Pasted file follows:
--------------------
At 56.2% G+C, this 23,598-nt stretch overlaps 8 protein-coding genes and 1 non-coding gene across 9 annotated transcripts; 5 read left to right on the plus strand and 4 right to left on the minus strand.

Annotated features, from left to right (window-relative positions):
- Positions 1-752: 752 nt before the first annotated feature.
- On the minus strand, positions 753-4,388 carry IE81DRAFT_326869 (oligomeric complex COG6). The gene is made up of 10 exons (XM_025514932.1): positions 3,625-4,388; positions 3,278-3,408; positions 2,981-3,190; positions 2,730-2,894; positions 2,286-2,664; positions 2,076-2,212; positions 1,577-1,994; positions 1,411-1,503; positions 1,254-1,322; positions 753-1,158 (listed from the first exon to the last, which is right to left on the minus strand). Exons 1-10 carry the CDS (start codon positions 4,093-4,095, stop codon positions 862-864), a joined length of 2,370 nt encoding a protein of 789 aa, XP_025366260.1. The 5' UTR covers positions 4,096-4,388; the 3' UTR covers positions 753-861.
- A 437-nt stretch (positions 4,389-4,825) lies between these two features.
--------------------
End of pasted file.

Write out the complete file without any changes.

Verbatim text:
At 56.2% G+C, this 23,598-nt stretch overlaps 8 protein-coding genes and 1 non-coding gene across 9 annotated transcripts; 5 read left to right on the plus strand and 4 right to left on the minus strand.

Annotated features, from left to right (window-relative positions):
- Positions 1-752: 752 nt before the first annotated feature.
- On the minus strand, positions 753-4,388 carry IE81DRAFT_326869 (oligomeric complex COG6). The gene is made up of 10 exons (XM_025514932.1): positions 3,625-4,388; positions 3,278-3,408; positions 2,981-3,190; positions 2,730-2,894; positions 2,286-2,664; positions 2,076-2,212; positions 1,577-1,994; positions 1,411-1,503; positions 1,254-1,322; positions 753-1,158 (listed from the first exon to the last, which is right to left on the minus strand). Exons 1-10 carry the CDS (start codon positions 4,093-4,095, stop codon positions 862-864), a joined length of 2,370 nt encoding a protein of 789 aa, XP_025366260.1. The 5' UTR covers positions 4,096-4,388; the 3' UTR covers positions 753-861.
- A 437-nt stretch (positions 4,389-4,825) lies between these two features.